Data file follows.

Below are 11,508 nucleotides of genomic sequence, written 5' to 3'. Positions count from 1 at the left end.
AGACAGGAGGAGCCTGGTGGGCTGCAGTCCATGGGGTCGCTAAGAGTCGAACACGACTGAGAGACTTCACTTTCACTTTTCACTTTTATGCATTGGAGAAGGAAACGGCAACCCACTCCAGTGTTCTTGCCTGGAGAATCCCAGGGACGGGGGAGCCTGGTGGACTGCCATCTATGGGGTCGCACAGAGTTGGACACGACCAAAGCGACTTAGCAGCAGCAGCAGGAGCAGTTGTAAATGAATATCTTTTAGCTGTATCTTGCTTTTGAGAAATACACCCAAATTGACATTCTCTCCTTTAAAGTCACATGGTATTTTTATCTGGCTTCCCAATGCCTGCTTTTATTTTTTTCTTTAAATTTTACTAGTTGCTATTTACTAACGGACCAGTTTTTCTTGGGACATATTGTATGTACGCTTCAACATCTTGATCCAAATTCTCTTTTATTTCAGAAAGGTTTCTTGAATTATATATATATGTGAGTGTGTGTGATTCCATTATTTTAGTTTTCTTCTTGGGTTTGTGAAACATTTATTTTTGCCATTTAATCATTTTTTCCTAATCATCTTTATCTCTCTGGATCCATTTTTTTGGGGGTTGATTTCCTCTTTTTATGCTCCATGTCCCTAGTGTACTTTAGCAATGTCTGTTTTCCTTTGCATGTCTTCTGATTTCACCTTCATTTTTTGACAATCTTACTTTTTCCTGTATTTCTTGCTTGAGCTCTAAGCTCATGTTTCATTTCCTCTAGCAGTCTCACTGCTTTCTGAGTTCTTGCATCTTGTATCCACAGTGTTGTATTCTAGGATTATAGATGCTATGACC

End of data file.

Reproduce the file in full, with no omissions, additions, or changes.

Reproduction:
Below are 11,508 nucleotides of genomic sequence, written 5' to 3'. Positions count from 1 at the left end.
AGACAGGAGGAGCCTGGTGGGCTGCAGTCCATGGGGTCGCTAAGAGTCGAACACGACTGAGAGACTTCACTTTCACTTTTCACTTTTATGCATTGGAGAAGGAAACGGCAACCCACTCCAGTGTTCTTGCCTGGAGAATCCCAGGGACGGGGGAGCCTGGTGGACTGCCATCTATGGGGTCGCACAGAGTTGGACACGACCAAAGCGACTTAGCAGCAGCAGCAGGAGCAGTTGTAAATGAATATCTTTTAGCTGTATCTTGCTTTTGAGAAATACACCCAAATTGACATTCTCTCCTTTAAAGTCACATGGTATTTTTATCTGGCTTCCCAATGCCTGCTTTTATTTTTTTCTTTAAATTTTACTAGTTGCTATTTACTAACGGACCAGTTTTTCTTGGGACATATTGTATGTACGCTTCAACATCTTGATCCAAATTCTCTTTTATTTCAGAAAGGTTTCTTGAATTATATATATATGTGAGTGTGTGTGATTCCATTATTTTAGTTTTCTTCTTGGGTTTGTGAAACATTTATTTTTGCCATTTAATCATTTTTTCCTAATCATCTTTATCTCTCTGGATCCATTTTTTTGGGGGTTGATTTCCTCTTTTTATGCTCCATGTCCCTAGTGTACTTTAGCAATGTCTGTTTTCCTTTGCATGTCTTCTGATTTCACCTTCATTTTTTGACAATCTTACTTTTTCCTGTATTTCTTGCTTGAGCTCTAAGCTCATGTTTCATTTCCTCTAGCAGTCTCACTGCTTTCTGAGTTCTTGCATCTTGTATCCACAGTGTTGTATTCTAGGATTATAGATGCTATGACC